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Zhang, Wenli (2012): Adenovirus-based gene therapy approaches for hemophilia B. Dissertation, LMU München: Faculty of Medicine
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Abstract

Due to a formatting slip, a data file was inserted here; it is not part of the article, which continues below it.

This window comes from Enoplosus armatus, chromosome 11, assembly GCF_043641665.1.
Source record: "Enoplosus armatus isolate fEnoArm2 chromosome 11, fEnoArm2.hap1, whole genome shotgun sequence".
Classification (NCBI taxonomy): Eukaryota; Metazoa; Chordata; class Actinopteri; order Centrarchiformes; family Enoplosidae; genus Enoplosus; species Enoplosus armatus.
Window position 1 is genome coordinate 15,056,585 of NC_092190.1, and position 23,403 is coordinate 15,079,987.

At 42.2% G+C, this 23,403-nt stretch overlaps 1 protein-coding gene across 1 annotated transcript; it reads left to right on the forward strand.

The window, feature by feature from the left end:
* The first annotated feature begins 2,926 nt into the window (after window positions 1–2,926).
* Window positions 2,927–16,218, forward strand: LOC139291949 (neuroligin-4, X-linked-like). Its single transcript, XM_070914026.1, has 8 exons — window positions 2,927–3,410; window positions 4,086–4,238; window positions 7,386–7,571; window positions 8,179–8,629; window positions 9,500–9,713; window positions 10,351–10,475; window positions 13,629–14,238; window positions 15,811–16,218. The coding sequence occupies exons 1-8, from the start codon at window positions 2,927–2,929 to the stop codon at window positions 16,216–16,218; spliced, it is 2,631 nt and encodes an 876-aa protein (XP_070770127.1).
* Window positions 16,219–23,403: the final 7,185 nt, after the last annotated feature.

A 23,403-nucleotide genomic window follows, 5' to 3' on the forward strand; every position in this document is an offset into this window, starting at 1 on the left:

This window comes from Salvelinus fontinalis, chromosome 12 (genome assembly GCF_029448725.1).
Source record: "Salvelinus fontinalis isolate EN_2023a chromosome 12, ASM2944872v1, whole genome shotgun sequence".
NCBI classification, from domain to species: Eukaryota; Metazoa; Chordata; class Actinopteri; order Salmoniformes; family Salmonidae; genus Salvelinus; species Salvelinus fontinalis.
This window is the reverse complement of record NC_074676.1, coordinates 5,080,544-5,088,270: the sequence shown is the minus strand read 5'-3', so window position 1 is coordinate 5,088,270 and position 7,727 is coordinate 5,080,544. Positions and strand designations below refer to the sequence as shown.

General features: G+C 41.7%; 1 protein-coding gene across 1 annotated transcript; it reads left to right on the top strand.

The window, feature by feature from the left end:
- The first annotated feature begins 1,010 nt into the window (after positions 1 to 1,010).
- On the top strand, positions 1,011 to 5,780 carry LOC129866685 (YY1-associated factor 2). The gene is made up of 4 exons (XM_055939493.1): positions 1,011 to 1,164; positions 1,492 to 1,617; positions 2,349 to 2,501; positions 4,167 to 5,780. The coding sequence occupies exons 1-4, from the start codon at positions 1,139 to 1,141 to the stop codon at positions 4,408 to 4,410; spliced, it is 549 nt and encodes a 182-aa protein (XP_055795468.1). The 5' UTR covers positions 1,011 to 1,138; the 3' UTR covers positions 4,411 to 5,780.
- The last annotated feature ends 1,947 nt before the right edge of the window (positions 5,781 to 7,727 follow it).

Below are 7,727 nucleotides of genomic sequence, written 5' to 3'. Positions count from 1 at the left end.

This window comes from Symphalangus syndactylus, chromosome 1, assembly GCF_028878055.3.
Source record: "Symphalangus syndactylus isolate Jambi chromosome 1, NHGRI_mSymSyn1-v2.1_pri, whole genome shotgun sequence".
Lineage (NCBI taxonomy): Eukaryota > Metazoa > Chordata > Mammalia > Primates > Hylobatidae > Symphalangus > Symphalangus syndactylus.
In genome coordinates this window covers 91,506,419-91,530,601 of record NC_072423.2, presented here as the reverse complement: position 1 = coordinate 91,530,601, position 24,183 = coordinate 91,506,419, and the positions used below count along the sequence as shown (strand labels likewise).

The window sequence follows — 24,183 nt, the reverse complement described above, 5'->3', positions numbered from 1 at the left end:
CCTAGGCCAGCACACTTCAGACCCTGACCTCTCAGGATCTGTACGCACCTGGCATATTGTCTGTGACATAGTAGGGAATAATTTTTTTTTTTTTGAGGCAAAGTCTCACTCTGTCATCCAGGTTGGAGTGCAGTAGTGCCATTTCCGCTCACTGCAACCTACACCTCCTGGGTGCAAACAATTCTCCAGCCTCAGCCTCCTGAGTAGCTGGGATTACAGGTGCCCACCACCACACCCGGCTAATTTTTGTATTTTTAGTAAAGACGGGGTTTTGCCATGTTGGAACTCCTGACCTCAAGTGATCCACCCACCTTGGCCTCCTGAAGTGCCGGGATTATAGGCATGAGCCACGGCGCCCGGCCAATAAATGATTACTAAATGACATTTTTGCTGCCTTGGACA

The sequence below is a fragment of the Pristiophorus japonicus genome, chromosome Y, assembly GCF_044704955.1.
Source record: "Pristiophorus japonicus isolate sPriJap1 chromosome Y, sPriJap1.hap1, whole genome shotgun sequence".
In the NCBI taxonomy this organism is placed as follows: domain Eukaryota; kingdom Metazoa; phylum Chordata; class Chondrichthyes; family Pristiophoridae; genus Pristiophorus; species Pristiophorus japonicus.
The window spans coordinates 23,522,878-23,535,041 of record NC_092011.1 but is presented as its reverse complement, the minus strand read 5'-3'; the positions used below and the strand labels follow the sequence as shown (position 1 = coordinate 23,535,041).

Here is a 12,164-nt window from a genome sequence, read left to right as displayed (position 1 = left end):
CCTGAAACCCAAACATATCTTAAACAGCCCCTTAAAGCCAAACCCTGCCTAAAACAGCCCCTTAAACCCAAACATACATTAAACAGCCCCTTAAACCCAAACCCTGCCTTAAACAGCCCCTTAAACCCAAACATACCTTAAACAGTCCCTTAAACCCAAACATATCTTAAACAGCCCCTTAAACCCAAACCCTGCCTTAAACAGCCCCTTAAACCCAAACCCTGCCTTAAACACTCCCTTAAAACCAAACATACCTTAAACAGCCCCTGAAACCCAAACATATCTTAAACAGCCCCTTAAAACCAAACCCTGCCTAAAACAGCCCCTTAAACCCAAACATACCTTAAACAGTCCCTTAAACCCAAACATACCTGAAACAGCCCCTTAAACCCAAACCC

Gene therapy can be used to treat devastating inherited diseases, especially diseases and patients that are not suitable for a conventional cure. The blood clotting disorder hemophilia is one of the most extensively studied monogenetic diseases in gene therapeutic approaches. Several viral vectors were tested for the treatment of hemophilia B. The administration of an episomal adenoviral vector at non-toxic dose showed effective phenotypic correction, but the therapeutic effect was only transient. Therefore, the combination of non-viral integration machineries for somatic integration with adenoviral vectors for efficient delivery offers a promising alternative for achieving persistent transgene expression. Towards this end, the delivery of the Sleeping Beauty transposase (SB) integration machinery via high-capacity adenoviral vectors (HC-AdVs) has demonstrated efficient hepatocyte-directed gene transfer and long-term coagulation factor IX expression in vivo. However, the safety issues of this adenoviral vector/Sleeping Beauty transposase (AdV/SB) hybrid-vector system, especially the vector dose-effect and genotoxicity were not addressed yet. Thus, I evaluated this hybrid-vector system in both mice and a canine model for hemophilia B with different vector dose settings, and analyzed the integration profile in respect to genotoxicity after systemic administration. First of all, the viral vector preparations involved in the AdV/SB hybrid-vector studies were analyzed regarding physical and infectious titers. To avoid toxic side effects, the helper virus (HV) contamination levels were quantified and the potential existence of replication-competent adenovirus (RCA) in final vector preparations was excluded by quantitative real-time PCR. Only the HC-AdV preparations with high amounts of transducing units (107-108 TUs/µl), low HV contamination levels (<0.03%) and undetectable RCA were subsequently used for in vivo studies. My study showed that this AdV/SB hybrid-vector system can result in significantly stabilized transgene expression in rapidly dividing hepatocytes in both male and female mice, as well as in a canine model for hemophilia B (three years). Notably, I demonstrated that the efficiency of the hybrid-vector system in terms of long-term transgene expression occurred in a dose-dependent manner. This phenomenon was confirmed at the molecular level by determining vector genome copy numbers of the AdV/SB hybrid-vectors in liver of treated animals. Furthermore, it was found that the toxicity profile of the hybrid-vector was also dose-dependent. Regarding genotoxicity, the SB transposition events from the adenoviral vector were identified and analyzed at chromosomal level. For integration site analysis, I first established a PCR-based method for high-throughput analysis of integration events. Utilizing this method, I identified a total of 163 SB transposase-mediated integration events from five transduced mice liver and 9 events from dog. Herein, similar to previously published plasmid-based studies, a fairly random integration pattern with respect to genes (exons and introns) and intergenic regions was observed for the adenovirus hybrid-vector. Unexpectedly, the chromosomal distribution displayed a bias towards the X-chromosome in female mice. Moreover, some extra-chromosomal integration events were observed, most likely due to vector rearrangements. Furthermore, 10 integration events were located in and near cancer-related genes, but the cancer-causing-potential of SB remains to be analyzed. Besides the vector itself, the transgene can significantly influence the outcome of a gene therapeutic approach. To increase the therapeutic index of hemophilia B gene therapy utilizing adenoviral vectors, a previously described hyperactive human coagulation factor IX variant (hFIX-K265T/Y345T) was evaluated. However, the exploration did not reveal the expected hyperactive effect. Nevertheless, the utility of an improved transgene expression cassette represents a promising strategy for optimized gene therapeutic approaches. In summary, this thesis provides novel insights into the adenovirus/SB transposase hybrid-vector system and demonstrates that this integrating adenoviral vector system presents a promising tool for gene therapy especially in regenerating tissues.